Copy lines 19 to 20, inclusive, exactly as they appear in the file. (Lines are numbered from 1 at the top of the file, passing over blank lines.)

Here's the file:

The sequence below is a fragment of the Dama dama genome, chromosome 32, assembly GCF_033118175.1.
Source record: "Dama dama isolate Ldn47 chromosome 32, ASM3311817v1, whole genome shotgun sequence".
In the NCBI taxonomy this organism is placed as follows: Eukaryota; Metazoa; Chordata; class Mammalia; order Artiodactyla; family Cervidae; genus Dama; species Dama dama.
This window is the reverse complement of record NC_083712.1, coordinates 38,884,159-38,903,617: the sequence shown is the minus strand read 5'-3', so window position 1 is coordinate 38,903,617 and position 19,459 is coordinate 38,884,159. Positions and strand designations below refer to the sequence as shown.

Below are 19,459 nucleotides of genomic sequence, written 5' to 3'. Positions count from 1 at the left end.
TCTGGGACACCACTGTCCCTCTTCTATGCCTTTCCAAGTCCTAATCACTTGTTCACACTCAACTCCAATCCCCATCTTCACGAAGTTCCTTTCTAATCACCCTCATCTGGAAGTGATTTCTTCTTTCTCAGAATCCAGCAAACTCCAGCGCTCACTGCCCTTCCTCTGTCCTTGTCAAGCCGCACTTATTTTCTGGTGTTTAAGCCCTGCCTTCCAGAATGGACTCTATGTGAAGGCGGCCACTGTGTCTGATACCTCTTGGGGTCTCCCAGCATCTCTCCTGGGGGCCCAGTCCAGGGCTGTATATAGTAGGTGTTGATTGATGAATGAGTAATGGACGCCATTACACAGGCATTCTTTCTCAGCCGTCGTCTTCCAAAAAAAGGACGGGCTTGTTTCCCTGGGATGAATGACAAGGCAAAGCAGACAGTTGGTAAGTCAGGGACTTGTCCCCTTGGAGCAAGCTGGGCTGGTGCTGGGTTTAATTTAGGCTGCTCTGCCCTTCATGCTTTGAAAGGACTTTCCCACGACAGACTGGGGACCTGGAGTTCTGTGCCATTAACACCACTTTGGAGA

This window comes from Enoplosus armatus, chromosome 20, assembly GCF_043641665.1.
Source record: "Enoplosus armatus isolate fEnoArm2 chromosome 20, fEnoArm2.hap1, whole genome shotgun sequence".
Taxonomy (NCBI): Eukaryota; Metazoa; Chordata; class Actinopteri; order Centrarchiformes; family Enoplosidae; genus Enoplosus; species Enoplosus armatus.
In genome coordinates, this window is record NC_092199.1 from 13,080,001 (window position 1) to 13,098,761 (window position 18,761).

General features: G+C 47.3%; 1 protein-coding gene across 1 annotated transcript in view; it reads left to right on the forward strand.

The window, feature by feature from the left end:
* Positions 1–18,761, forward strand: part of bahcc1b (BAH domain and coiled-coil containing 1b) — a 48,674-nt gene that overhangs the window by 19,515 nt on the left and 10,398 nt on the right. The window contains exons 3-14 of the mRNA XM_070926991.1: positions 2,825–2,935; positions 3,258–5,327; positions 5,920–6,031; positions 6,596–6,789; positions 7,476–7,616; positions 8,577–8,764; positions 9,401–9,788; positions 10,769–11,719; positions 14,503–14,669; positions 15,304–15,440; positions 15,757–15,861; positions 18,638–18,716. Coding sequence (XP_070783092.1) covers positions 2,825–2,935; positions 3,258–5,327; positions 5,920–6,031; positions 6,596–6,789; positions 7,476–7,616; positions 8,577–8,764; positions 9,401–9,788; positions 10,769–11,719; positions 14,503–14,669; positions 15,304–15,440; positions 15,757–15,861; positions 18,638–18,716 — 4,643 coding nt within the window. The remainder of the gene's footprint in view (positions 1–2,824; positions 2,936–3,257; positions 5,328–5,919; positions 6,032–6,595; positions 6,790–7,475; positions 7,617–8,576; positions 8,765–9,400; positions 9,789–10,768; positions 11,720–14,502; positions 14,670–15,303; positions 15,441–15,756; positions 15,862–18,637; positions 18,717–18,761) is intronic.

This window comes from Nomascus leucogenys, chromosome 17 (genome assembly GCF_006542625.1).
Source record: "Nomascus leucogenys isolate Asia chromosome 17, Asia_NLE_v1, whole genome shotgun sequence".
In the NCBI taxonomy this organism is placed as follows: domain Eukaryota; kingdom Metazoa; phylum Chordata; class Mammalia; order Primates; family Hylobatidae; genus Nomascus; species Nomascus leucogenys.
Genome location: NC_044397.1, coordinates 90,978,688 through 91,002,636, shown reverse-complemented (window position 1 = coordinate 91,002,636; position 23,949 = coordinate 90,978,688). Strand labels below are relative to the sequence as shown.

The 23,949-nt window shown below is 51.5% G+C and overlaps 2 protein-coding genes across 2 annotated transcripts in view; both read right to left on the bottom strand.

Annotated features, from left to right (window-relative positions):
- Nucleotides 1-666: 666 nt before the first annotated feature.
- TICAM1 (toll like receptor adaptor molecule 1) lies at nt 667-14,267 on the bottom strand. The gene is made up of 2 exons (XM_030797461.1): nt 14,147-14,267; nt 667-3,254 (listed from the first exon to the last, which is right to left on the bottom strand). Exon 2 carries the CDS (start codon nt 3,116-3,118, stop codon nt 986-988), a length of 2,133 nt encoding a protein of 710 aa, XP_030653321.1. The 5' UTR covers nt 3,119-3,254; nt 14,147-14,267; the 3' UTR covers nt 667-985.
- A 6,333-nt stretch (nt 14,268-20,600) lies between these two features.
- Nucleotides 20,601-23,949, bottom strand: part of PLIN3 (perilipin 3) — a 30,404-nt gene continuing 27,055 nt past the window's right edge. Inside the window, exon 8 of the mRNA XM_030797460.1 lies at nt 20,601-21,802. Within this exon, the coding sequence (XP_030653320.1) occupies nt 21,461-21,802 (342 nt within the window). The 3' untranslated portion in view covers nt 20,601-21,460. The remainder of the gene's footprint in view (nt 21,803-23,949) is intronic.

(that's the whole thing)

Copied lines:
Annotated features, from left to right (window-relative positions):
- Nucleotides 1-666: 666 nt before the first annotated feature.